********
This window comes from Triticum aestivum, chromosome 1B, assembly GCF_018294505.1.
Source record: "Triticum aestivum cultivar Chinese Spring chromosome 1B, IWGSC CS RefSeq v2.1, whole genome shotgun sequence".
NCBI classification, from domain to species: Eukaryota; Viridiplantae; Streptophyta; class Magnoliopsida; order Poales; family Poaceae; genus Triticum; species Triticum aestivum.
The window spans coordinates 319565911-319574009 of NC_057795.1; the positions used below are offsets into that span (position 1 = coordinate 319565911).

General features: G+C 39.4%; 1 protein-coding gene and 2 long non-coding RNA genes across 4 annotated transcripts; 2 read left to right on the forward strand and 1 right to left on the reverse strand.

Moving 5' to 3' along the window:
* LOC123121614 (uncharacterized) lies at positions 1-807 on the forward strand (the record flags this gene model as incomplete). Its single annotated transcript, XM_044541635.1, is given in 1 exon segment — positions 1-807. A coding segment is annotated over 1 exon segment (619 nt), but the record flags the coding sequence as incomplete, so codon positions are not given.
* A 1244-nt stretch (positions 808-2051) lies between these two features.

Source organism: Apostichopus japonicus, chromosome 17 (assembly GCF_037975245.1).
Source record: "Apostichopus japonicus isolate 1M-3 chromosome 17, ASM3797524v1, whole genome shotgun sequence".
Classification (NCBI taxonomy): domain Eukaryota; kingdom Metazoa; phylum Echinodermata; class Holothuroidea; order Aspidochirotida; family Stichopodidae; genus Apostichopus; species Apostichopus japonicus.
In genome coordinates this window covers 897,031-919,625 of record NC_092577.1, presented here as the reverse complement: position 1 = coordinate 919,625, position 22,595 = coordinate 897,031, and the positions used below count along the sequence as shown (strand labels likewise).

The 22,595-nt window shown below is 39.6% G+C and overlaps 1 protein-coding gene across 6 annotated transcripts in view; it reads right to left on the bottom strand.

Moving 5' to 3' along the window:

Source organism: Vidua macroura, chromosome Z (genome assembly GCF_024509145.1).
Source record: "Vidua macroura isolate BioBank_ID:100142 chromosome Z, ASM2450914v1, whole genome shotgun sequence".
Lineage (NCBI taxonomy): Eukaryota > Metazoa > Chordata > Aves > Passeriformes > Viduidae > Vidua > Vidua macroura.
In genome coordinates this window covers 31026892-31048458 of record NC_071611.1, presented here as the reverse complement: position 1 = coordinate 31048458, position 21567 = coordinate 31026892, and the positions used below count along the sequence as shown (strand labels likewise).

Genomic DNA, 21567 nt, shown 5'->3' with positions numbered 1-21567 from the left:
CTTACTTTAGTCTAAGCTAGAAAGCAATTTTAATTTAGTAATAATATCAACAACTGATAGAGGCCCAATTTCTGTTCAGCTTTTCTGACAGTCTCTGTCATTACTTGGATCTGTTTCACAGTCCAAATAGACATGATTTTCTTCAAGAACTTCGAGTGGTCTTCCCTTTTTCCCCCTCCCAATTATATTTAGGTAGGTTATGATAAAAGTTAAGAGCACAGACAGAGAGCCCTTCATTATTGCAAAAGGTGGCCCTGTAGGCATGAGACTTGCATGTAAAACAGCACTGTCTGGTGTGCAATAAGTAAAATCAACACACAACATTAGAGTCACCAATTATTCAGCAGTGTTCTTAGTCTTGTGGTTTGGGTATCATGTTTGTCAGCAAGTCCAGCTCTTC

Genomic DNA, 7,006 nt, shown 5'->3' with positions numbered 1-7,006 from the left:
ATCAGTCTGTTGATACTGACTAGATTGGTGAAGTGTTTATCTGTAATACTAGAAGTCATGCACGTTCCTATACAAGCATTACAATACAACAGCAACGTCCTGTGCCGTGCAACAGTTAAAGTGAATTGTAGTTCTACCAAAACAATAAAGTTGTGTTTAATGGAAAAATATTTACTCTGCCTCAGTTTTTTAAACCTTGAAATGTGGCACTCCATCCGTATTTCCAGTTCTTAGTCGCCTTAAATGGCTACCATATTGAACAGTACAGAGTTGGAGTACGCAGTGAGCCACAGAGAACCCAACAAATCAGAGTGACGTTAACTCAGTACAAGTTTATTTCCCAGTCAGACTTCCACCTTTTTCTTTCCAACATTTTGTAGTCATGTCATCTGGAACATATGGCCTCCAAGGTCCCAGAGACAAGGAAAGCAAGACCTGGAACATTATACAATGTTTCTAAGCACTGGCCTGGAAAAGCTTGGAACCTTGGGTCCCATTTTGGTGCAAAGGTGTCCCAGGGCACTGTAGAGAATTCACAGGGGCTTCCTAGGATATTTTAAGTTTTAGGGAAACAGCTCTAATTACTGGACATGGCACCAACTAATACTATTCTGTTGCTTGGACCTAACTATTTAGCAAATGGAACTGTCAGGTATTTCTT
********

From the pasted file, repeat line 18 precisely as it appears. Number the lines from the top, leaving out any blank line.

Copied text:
In genome coordinates this window covers 31026892-31048458 of record NC_071611.1, presented here as the reverse complement: position 1 = coordinate 31048458, position 21567 = coordinate 31026892, and the positions used below count along the sequence as shown (strand labels likewise).